Kmart stores in Australia will no longer sell bride costumes for children after a Melbourne mom started a petition to remove them from shelves.
Shannon B. called the costume “beyond inappropriate and offensive” and said that Kmart had “a social responsibility to pull this item off their shelves immediately.” Five-hundred and seven signatures later, the company acceded to her demand.
“Kmart Australia regrets the decision to range the bride costume,” the company said in a statement. “It was not intended to cause offence and we sincerely apologise. We have made the decision to withdraw this product.”
The costume, recommended for kids between the ages of four and six, is at best kind of weird. At worst, it trivializes the serious problem of child marriage and its associated ills: pedophilia, abuse, and human trafficking.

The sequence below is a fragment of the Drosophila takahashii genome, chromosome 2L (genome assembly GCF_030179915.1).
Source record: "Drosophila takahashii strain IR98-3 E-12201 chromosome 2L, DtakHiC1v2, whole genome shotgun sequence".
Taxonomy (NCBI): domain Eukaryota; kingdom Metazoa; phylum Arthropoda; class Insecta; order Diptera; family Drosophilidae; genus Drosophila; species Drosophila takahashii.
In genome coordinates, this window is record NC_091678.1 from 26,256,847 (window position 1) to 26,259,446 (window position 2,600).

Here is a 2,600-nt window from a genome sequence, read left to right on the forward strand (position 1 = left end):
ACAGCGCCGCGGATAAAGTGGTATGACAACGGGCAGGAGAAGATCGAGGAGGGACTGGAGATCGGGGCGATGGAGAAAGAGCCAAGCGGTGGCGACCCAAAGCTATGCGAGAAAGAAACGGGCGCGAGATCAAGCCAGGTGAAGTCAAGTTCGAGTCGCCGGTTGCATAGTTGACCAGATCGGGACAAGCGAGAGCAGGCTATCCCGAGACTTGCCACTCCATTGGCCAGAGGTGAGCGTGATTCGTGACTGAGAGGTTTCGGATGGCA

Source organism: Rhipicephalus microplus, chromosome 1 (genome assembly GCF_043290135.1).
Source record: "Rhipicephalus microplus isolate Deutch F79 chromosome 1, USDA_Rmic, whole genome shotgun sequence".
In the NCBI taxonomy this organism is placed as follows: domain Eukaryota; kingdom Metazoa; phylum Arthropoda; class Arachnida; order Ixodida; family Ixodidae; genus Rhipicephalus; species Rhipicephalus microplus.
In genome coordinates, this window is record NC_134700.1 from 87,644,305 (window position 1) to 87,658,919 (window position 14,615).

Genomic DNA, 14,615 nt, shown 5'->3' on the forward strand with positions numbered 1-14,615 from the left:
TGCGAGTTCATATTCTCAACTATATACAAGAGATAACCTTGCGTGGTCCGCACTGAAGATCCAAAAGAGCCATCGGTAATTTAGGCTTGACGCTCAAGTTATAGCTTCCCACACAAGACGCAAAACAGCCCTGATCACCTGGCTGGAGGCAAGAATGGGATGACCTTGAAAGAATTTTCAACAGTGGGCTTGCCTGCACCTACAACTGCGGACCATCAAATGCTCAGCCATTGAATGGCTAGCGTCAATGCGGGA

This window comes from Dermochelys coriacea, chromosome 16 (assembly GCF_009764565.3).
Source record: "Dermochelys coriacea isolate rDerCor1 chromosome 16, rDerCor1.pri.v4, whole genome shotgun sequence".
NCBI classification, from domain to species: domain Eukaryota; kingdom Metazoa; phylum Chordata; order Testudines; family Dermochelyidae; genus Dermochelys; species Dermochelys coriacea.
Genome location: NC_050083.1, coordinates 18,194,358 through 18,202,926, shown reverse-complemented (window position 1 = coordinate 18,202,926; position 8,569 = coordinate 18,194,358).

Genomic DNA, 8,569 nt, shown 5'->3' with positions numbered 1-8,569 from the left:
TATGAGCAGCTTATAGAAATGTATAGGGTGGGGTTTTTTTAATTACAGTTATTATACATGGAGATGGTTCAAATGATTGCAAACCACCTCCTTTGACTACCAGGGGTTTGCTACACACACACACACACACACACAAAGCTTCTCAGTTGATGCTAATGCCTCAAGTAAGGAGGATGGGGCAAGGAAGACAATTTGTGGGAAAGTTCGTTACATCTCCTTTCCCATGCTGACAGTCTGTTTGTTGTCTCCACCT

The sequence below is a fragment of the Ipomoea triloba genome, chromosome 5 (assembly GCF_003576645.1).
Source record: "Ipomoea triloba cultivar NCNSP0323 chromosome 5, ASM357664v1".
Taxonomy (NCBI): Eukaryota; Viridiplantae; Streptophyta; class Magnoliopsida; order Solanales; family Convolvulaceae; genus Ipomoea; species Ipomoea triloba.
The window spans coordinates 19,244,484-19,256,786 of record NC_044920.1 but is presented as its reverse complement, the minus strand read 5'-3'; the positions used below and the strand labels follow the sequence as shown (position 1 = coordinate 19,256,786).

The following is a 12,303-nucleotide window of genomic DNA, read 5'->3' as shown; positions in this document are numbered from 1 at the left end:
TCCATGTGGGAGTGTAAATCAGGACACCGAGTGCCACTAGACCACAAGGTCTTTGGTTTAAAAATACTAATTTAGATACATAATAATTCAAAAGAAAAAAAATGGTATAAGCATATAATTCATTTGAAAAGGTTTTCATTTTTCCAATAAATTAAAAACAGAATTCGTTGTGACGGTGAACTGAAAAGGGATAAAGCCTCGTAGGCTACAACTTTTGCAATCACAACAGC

Twelve million children are married off by their families without their consent every year, according to World Vision Australia, a branch of the international NGO.
But not everyone was so quick to draw the line between the costume and child marriage. Another mom quickly launched a counterpetition to bring the costume back to Kmart shelves.
“It helps kids with their imagination, I have children of my own and if they want to dress up an play make believe marriage then I’m not stopping them,” it read in part.
“[B]y taking this off the shelves you have taken away that dream to children like my own who wish to dress up as a bride or wear it/hack it for a Halloween.”
That petition currently has over 4,000 signatures, but it seems unlikely that Kmart reverses course again.